Postpartum depression (PPD) is a psychiatric disorder, characterized by a predominance of depressed mood, associated with sleep disorders, feelings of worthlessness and guilt, excessive worry, difficulty concentrating, weight changes, among other symptoms, which in extreme cases can lead women to suicidal thoughts . These symptoms can appear during the gestational period, soon after birth, or up to one year after delivery. PPD causes personal suffering and social dysfunction, in addition to interfering in the mother's relationship with the child [2-4]).
According to the World Health Organization , about 10% of pregnant women and 13% of postpartum women worldwide suffer from some mental disorder, depression being the main one. In developing countries, this prevalence is 15.6% and 19.8% for pregnant and postpartum women, respectively. The different forms and methods used for diagnosis, and the characteristics of the populations studied, interfere in the estimation of the prevalence of PPD .
In clinical practice, screening is ideally done by asking two questions that investigate whether, in the last month, the woman has been troubled feeling depressed or hopeless; or has had little interest or pleasure in doing daily tasks . If the answer is affirmative for either of the two questions, screening for PPD is recommended by applying the Edinburgh Postnatal Depression Scale - EPDS . This scale is able to identify symptoms that may be associated with depressive conditions. However, the diagnosis of PPD depends on further medical evaluation to define the diagnosis .
PPD has a multifactorial etiology. Among the agents involved in its causality are the rapid drops in hormone levels, previous negative life events, individual susceptibilities to the development of depressive conditions, low levels of social support, marital instability, domestic violence, as well as work overload, changes in routine and sleep patterns, and the feeling of disability involved in the postpartum period [8,9].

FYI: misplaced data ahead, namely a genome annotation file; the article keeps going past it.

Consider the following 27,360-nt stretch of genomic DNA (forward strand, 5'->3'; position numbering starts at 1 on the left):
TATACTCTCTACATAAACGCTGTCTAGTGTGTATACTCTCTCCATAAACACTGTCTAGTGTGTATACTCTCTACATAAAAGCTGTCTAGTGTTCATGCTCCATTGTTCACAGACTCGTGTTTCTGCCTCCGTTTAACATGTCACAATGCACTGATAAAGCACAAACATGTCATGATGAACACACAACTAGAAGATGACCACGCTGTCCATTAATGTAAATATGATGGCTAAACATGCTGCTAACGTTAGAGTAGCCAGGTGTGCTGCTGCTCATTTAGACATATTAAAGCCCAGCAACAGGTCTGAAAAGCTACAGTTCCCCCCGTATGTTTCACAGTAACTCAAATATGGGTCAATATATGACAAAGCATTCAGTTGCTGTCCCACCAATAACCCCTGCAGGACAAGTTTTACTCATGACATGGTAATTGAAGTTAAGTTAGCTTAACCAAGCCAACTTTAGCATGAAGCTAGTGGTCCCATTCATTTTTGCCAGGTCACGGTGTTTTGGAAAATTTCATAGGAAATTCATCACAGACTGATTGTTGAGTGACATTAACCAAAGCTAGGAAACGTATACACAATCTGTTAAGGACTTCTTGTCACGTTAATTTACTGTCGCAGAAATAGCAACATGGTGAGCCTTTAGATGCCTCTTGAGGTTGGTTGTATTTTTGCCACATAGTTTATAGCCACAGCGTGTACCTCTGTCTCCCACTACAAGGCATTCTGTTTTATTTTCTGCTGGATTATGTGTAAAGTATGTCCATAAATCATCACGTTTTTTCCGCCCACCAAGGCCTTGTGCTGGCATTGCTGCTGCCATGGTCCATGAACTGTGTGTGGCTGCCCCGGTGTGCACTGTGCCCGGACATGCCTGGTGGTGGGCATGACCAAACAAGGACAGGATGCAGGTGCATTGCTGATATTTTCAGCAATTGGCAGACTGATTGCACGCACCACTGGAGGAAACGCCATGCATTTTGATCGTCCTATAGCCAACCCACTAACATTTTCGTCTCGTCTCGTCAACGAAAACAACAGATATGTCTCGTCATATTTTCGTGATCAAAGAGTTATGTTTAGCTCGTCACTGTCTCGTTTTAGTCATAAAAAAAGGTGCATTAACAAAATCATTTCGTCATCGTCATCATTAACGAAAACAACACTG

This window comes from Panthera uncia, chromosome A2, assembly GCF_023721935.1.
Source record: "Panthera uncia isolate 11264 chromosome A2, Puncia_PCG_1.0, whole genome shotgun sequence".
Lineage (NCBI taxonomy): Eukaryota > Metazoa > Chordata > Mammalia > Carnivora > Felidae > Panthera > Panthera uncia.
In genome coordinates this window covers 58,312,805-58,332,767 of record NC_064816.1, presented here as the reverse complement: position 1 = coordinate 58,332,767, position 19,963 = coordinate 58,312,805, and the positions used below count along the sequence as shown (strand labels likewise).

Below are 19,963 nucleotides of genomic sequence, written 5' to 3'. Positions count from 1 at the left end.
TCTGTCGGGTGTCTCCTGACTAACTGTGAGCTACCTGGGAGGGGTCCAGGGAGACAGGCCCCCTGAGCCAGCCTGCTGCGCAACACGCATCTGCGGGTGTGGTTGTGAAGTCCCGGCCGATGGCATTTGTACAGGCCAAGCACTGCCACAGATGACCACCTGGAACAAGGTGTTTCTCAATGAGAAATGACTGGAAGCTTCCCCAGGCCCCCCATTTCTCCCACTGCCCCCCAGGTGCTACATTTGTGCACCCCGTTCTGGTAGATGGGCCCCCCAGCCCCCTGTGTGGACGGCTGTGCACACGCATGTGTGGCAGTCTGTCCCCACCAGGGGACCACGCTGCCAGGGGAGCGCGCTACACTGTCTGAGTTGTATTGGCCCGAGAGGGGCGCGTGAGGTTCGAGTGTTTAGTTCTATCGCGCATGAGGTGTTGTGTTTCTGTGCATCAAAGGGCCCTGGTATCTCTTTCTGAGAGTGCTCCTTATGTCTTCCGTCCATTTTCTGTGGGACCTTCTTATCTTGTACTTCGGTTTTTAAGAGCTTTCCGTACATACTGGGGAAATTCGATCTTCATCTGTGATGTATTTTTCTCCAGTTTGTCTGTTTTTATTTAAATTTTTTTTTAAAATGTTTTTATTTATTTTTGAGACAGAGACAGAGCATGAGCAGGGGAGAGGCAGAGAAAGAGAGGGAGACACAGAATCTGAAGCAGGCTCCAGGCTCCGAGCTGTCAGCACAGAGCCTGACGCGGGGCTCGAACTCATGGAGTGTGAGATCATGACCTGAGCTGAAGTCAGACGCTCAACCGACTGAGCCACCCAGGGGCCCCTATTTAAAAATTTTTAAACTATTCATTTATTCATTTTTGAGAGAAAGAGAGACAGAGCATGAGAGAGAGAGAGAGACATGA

Recent researches investigate the association between mistreatment, disrespect and abuse in childbirth care - situations defined as obstetric violence - with the development of symptoms and presentation of PPD [10,11]. Obstetric violence is a public health problem, experienced worldwide by many women, and can be defined as a violation of human rights in a period of women's vulnerability [10,12]. Categorized as a gender-based violence, it can be expressed by verbal disrespect, physical or psychological abuse, discrimination, neglect, lack of privacy, limitation in access to information, and application of unconsented procedures [13-15].
The magnitude of obstetric violence varies widely, according to the different surveys conducted, with prevalence ranging from 6–98% [13,16,17]. This variation arises from the heterogeneity in the measurement of the phenomenon and recognition (or non-recognition) of the different practices performed by health professionals as abusive, disrespectful and without an evidence base for their benefits [16,18].
In the international context, studies show the existence of an association between traumatic experiences in childbirth and higher incidence of post-traumatic stress, anxiety and depression in the early (one week after birth) and late postpartum (04, 06, 12 and 24 weeks postpartum) [19,20]. In this same direction, there are the results of research conducted in Brazil, which demonstrated an association between having suffered disrespect, abuse or violence during childbirth and having PPD [10,21]. When analyzing its subcategories, significant association was found between having suffered verbal violence and developing moderate and severe PPD and having suffered physical violence and developing severe PPD.
The harms of PPD are not restricted to the women. Studies show that children of women with this condition are at higher risk of hospitalizations (RR 1.93; CI 95% 1.02-3.64) and mortality in the first year of life (RR 1.44; CI 95% 1.10 - 1.89) . In the long term, these children are twice as likely to develop behavioral disorders, anxiety, depression, concentration deficits, and lower performance in school subjects such as mathematics [23,24].
Therefore, early identification of PPD symptoms and screening of women at higher risk for this disorder is essential for diagnosis and management. Considering that obstetric violence seems to be a risk factor for developing PPD, it becomes relevant to further explore this association, making it possible to intervene in order to promote the women’s quality of life, including a positive motherhood experience. Thus, the aim of this study is to verify the existence of an association between obstetric violence and symptoms suggestive of PPD in a sample of women four weeks postpartum.